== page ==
It is unlawful to practice any type of racial bias in the workplace. In 1964, the Civil Rights Act was put into law that prohibits employers from using racial discrimination in the hiring process. If you want to ensure your company avoids racial discrimination during your next round of hiring , you should understand what discrimination against a specific protected classification like race looks like.
Defining Racial Discrimination
The EEOC (Equal Employment Opportunity Commission) defines the act of discrimination against a race as treating an applicant or an employee unfavorably because they are of a:
- Specific race
- Display characteristic of a race such as
- facial features
- skin color
- hair texture
The behavior displayed through discrimination of another race is based on your attitudes, beliefs, and ideologies and results in unfair treatment of an individual because of these behaviors.
Your company can be charged with discrimination against an individual based on race if you have a business practice that follows a pattern of disadvantaging minorities. By acting indifferent to this form of discrimination in your workplace, and refusing to change your practices, you are fostering an environment of unlawful behavior.
Discrimination in Hiring Based on Race
There are two ways your company can be seen as discriminating against race in your hiring process:
1. In-Person Interviews
When you conduct in-person interviews for new positions, hiring decisions cannot be based on dialect, skin color, oror other racial characteristics. Decision must be based on an applicant’s qualifications only.
2. Job Post Wording
How you word your job posting can be seen as racially discriminatory. You may not mention national origin or race in the postings. Even indirect wording can discourage certain applicants from applying and is seen as discriminatory. One example of this would be asking for ‘strong English language skills.’ This wording tells non-native English-speaking persons they are not welcome to apply.
Legal Consequences for Discriminating Against Race in the Hiring Process
The Civil Rights Act of 1964, as amended, protects a person against being discriminated against because of their race in the hiring process, as well as the payment of compensation and benefits once hired. An employer is also prohibited from retaliating against an employee if they file a discrimination complaint against them.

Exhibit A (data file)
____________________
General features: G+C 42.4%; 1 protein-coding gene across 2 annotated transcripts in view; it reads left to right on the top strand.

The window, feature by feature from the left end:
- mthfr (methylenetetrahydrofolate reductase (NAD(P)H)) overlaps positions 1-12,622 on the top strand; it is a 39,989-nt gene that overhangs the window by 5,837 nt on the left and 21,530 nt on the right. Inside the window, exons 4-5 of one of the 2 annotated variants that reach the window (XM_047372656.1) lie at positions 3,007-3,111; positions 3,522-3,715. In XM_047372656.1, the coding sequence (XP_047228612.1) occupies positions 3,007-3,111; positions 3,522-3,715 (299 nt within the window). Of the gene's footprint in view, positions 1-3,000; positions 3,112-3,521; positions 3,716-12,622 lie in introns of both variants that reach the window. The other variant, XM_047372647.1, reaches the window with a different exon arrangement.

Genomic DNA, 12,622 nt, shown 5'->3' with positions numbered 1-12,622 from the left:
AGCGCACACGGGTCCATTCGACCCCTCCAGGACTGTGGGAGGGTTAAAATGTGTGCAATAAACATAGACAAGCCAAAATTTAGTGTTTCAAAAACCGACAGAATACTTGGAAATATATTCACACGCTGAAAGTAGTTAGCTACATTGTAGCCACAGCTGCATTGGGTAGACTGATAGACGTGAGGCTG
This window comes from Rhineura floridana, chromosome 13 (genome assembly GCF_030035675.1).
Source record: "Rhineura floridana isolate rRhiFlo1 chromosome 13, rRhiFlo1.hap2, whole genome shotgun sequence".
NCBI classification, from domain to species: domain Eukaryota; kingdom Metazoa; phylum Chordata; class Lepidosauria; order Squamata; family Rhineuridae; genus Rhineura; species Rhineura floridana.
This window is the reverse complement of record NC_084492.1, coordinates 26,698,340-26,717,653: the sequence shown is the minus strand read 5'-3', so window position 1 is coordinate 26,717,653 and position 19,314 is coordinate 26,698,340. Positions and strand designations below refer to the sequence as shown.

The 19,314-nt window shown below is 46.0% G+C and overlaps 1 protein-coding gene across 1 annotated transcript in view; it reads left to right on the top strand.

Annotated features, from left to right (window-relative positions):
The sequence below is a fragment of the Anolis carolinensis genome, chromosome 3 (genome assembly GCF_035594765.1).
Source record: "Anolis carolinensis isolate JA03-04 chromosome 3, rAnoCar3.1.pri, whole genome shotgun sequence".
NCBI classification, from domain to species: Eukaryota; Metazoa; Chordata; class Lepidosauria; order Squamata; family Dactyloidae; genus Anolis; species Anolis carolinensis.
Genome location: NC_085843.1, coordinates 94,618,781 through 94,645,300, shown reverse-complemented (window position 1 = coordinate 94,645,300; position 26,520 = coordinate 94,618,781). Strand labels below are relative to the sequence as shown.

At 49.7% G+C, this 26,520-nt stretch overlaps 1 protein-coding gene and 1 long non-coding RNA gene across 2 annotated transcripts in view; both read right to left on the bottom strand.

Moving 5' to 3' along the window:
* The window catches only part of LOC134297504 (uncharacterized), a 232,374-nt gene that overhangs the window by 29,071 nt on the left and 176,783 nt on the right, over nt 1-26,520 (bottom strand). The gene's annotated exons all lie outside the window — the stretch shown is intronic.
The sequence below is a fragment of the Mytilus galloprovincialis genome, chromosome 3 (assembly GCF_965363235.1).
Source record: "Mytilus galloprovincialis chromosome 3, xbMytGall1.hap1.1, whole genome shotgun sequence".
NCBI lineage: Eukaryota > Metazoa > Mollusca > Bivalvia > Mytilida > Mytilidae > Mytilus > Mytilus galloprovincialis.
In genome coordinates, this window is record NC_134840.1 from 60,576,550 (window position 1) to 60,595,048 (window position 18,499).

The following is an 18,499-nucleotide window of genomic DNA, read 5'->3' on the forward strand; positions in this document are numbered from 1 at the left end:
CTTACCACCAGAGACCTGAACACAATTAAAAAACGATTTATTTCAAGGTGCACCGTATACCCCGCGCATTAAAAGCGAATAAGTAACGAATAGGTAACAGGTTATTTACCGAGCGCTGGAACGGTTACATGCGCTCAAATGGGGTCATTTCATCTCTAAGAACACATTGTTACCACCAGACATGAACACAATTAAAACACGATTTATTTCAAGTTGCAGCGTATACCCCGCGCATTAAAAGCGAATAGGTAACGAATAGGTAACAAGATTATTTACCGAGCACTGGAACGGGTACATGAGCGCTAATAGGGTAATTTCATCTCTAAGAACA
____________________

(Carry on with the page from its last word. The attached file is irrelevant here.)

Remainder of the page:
As an employer, you should continually strive to maintain diversity and equality in your hiring process, as well as in your treatment of employees.
Here are some tips for avoiding discrimination based on race during your next hiring event:
Use Bias Interrupters
Having bias interrupters present in your company will ensure disadvantaged groups will not suffer systemic racism. This change can help you in the hiring process by selecting more diverse persons.
Racial Bias Training
You can address racial discrimination in your workplace by offering racial bias training. This training will help your employees whether they are part of the HR staff or simply work beside people of color. This practice is a great step in avoiding discrimination in hiring at your company.
Create an Anti-Racism Program
Build a strong anti-racism program and promote equality and diversity in your workplace. This program can be handled through your HR team and willhelp to avoid discrimination based on race.
Eliminating Racial Discrimination During Hiring Process is the First Step
When you and your staff have learned how to avoid workplace discrination during the hiring process, you’ve completed the first step. This step is not enough, however, as you have to eliminate all forms of discrimination against everyone to ensure all your employees feel satisfied and secure in their positions.
How to Learn More About Discrimination in the Workplace
Danz Law provides knowledgeable representation for employers across the State of Florida. We have extensive experience in business operations and management and are here for you if discrimination issues are occurring in your workplace. We are both counselors and advisers when it comes to employment-based conflicts, and are ready to help you get your company back on track.